P protein, the polymerase cofactor essential to genome transcription/replication processes, is usually generated from the unedited ORF as the principal P gene product, with the production of edited RNA varying in a broadly genus-specific fashion (Figure 1B), although the +1 frameshift commonly encodes V protein and the +2 frameshift W/D/I[16,17]. Members of the Rubulavirus genus uniquely encode V protein in the unedited transcript, with P protein expression requiring editing (Figure 1B)[9], with c. 63% of the P gene mRNA transcribed unedited by the rubulavirus MuV, indicative of a particular requirement for high levels of V protein by these viruses[9]. The henipaviruses have the highest editing frequency of the paramyxoviruses: 66% to 94% of transcripts are edited, compared with c. 42% for MeV (Morbillivirus genus), and c. 31% for Sendai virus (SeV) (Respirovirus genus)[18-21]. Henipaviruses insert up to 11 additional G nucleotides[18], and in NiV-infected cells P transcripts are detected at the highest levels (c. 60%-100%) early in infection, with V and W transcripts peaking between 9.5-24 h post-infection (up to 59% and 37% respectively). This suggests that editing is regulated to enable particularly important roles for V and W late in infection[18], although other factors such as mRNA/protein stability are likely to affect the final levels of protein.

Henipaviruses, morbilliviruses, and respiroviruses use a start codon within the P gene in an alternate ORF to produce a C protein (Figure 1B), while the SeV P gene encodes up to five proteins other than P, V and W: four C proteins encoded by overlapping sequences in the +1 reading frame, and X protein, a truncated version of P protein translated from an internal start site[11,22,23]. HeV, but not NiV, encodes a putative SB (short basic) protein, homologous to SB of several viruses of other MNV families[21]. These differences in P gene coding capacity indicate different requirements of specific viruses for accessory proteins, possibly due to host/tissue specific aspects of IFN signalling (see below).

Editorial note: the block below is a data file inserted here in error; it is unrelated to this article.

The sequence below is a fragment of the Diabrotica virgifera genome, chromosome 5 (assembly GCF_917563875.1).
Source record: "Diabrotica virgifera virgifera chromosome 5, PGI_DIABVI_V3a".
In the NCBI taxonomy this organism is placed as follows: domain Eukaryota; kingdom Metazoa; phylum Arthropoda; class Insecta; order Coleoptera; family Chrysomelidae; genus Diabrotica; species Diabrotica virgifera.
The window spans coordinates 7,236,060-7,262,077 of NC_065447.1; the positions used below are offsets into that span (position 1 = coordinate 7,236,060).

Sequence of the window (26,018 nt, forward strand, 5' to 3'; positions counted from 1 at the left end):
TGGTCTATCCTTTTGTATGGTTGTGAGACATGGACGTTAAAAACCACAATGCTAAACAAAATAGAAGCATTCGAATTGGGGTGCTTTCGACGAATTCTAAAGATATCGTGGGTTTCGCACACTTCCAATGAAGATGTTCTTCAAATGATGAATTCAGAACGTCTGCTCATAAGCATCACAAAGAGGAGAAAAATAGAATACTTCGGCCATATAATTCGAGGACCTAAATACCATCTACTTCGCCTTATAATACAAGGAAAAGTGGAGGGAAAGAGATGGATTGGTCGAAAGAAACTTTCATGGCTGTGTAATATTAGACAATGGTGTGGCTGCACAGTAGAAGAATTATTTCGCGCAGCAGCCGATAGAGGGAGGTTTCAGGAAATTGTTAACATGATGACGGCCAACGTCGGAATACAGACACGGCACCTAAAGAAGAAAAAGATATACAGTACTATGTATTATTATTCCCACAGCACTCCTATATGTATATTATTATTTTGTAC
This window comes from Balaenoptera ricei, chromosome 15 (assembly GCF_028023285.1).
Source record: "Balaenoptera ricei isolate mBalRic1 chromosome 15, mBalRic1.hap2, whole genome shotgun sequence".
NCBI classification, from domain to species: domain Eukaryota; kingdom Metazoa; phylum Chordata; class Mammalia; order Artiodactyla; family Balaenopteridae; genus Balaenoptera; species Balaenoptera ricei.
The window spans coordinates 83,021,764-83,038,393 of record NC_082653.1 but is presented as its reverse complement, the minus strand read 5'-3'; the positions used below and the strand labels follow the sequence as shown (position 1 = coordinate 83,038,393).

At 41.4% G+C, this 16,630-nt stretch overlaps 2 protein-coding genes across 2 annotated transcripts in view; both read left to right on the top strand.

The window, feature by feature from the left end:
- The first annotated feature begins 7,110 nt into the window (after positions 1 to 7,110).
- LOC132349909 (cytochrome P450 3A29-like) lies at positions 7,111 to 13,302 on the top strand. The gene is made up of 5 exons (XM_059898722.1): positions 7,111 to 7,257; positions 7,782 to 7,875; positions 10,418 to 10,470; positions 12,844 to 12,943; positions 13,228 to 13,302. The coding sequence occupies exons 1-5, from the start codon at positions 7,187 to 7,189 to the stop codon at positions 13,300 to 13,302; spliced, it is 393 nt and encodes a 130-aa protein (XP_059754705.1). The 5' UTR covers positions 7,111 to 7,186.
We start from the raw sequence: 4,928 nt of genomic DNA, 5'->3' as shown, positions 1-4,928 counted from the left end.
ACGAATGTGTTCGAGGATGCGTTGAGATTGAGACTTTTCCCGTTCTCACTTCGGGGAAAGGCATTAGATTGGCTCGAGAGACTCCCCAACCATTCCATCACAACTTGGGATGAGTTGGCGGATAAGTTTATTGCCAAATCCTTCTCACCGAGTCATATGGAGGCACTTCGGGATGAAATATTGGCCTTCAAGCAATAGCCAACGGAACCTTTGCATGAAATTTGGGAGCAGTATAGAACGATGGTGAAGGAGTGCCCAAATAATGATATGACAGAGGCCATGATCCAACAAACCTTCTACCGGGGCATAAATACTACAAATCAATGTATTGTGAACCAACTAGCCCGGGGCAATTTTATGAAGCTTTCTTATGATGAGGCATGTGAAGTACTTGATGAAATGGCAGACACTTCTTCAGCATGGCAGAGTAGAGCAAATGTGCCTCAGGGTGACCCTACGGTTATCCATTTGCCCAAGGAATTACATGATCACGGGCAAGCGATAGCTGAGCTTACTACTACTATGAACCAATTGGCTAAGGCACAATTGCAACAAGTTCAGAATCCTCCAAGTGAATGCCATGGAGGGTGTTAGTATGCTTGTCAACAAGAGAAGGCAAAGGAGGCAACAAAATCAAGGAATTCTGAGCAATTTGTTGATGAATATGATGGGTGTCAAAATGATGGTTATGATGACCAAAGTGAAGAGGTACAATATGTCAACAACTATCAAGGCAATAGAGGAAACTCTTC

The V proteins are generally considered the principal IFN-antagonists of paramyxoviruses, and are the best studied of the P gene accessory proteins. However, there is increasing evidence that P, W, or C proteins of paramyxoviruses including NiV, MeV, and SeV play important roles in IFN antagonism by distinct mechanisms. Thus, it seems that most if not all P gene accessory proteins have evolved for roles in immune evasion as important pathogenicity factors[24-28]. Consistent with important roles in infection, V proteins show high conservation in the unique C-terminal region (Figure 2)[29-31], including absolute conservation of seven conserved cysteine residues and a histidine, which form a zinc-finger domain (highlighted in Figure 2). In the parainfluenza virus 5 (PIV5) V protein (Rubulavirus genus), two zinc atoms are coordinated by two loops, incorporating V residues H171, C190, C215, C218, and C194, C206, C208, C211 respectively[31,32], and mutations of these residues disrupt certain IFN inhibitory functions (see below), although the role of zinc-binding is not known. The C-terminal region is also important to the formation of oligomeric structures of V proteins and certain innate immune factors important to IFN antagonism[33].